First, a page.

As nearly 3,300 students will walk away with degrees this weekend, thousands of family and friends will drive in to the city—leaving dollars in their path.
“Graduation for WKU is pretty much a city-wide sellout for the hotels here in Bowling Green,” BG Area Lodging Association Board Member, Drue Eberhardt says, “a lot of us have been booked up for quite a while.”
Nearly all hotels in the city are booked, meaning visitors won’t just be stopping by for the commencement ceremony and leaving.
“It’s sort of the launch of the tourism season,” Executive Director of the BG Area Convention & Visitors Bureau, Vicki Fitch says, “it’s right after [The Kentucky] Derby and we’re happy to have all the visitors that come into Bowling Green.”
Eberhardt agrees, “a lot of these area attractions have a major economic impact on our community, not just the hotel industry, but all these businesses here in Bowling Green.”
As the red towels go up this weekend, the economic impact of the tourism industry in the bluegrass state is going up as well.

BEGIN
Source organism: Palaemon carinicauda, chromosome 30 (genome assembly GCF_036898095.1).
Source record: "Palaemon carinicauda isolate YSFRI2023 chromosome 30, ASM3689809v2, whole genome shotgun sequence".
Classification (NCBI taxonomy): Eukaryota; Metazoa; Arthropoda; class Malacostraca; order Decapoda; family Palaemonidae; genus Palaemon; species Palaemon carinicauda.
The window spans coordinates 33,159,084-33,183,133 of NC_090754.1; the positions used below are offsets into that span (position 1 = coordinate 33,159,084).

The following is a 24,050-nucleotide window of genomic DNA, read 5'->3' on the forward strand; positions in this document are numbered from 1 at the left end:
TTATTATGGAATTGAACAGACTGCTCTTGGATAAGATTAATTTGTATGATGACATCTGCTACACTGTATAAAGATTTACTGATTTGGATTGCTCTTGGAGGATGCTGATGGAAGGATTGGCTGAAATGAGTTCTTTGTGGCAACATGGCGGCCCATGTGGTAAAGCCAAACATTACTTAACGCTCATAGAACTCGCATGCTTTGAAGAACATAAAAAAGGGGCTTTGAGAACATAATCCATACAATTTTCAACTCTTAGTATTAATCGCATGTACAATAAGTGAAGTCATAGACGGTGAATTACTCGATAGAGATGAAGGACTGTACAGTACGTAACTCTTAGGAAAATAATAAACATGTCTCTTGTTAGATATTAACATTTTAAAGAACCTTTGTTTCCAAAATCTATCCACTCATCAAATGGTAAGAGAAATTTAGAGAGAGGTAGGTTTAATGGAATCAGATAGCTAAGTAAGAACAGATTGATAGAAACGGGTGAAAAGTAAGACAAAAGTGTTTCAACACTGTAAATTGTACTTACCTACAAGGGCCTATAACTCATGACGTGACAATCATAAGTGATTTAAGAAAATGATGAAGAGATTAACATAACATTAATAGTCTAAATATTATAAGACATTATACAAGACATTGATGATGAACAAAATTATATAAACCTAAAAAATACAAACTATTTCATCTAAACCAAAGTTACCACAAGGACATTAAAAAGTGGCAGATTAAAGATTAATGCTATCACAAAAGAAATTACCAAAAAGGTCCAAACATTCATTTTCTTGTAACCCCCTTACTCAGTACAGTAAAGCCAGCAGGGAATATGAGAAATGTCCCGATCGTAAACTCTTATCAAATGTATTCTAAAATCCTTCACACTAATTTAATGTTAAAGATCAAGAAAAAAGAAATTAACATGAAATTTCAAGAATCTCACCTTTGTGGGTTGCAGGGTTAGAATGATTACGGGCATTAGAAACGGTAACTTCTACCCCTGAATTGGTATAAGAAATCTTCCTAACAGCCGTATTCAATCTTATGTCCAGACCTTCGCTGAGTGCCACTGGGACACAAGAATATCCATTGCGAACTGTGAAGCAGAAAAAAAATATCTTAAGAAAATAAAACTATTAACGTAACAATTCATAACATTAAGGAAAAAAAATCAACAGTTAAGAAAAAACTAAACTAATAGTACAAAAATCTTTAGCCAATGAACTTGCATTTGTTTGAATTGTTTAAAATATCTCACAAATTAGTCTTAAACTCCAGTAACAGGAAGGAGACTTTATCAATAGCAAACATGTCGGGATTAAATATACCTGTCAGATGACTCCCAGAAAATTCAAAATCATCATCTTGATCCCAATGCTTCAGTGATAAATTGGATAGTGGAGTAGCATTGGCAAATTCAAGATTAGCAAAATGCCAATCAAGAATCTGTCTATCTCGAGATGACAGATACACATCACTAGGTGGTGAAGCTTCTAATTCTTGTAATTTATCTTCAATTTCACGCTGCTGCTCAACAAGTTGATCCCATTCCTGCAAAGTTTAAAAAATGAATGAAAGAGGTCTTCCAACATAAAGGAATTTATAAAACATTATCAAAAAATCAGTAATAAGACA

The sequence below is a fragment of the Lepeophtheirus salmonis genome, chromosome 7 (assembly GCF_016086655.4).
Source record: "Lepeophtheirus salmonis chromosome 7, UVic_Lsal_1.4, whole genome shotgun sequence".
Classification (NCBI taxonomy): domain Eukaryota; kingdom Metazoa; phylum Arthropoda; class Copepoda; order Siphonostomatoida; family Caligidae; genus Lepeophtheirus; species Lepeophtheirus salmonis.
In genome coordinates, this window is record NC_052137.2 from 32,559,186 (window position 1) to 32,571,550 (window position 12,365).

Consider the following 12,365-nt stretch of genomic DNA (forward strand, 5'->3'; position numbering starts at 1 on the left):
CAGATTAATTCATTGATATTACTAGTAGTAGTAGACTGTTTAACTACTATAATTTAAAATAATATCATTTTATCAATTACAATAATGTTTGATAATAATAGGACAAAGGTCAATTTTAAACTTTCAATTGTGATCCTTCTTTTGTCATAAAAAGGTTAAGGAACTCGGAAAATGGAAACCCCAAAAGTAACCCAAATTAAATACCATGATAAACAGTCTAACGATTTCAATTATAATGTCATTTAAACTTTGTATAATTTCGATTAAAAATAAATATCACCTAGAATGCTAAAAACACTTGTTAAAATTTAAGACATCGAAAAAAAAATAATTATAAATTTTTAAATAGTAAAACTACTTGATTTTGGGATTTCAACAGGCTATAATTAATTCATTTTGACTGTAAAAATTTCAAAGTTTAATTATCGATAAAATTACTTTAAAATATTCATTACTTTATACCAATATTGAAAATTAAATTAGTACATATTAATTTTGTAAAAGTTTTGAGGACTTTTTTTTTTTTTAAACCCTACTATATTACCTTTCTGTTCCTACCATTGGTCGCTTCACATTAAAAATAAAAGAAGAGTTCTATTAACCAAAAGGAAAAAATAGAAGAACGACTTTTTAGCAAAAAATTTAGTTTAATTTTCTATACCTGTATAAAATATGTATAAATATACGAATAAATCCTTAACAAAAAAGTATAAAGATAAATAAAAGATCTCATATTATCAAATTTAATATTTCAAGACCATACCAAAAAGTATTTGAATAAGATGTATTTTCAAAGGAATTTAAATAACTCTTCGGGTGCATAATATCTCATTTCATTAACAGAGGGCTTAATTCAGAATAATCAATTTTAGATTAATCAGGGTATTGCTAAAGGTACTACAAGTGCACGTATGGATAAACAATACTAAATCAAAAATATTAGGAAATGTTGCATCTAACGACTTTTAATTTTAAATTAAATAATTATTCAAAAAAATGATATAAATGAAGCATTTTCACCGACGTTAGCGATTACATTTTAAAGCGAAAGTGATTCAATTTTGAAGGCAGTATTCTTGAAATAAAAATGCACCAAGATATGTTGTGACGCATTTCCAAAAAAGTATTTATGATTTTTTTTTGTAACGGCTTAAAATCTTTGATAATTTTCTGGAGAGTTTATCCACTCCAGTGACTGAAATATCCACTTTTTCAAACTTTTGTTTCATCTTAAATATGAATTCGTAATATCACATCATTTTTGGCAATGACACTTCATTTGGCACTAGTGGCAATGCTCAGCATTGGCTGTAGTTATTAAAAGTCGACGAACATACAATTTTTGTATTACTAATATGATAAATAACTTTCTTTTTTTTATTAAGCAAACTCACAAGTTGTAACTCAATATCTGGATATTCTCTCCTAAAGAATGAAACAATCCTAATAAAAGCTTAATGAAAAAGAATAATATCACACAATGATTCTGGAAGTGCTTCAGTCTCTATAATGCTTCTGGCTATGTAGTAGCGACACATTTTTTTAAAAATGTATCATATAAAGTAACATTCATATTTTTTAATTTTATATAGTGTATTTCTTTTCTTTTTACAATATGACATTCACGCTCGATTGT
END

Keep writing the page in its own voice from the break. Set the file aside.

“We are very excited to learn that the numbers for our 2017 economic impact report are in and Bowling Green/Warren County is up 3.1 percent.”
In 2017, Warren County tourism created over six million dollars in local tax revenue and over 40 million in state revenue.
Fitch says there’s another exciting detail about that number— “Each household in Warren County will save $1,036 in state and local taxes due to tourism spending. That is something that affects every single family in our community.”
For the first time since May 2006, WKU’s spring ceremony will be conducted outdoors at Houchens Industries L.T. Smith Stadium, followed by the Topper Walk and Big Red Bash on WKU’s South Lawn.
On Saturday, WKU’s six colleges will host special recognition ceremony’s inside Diddle Arena.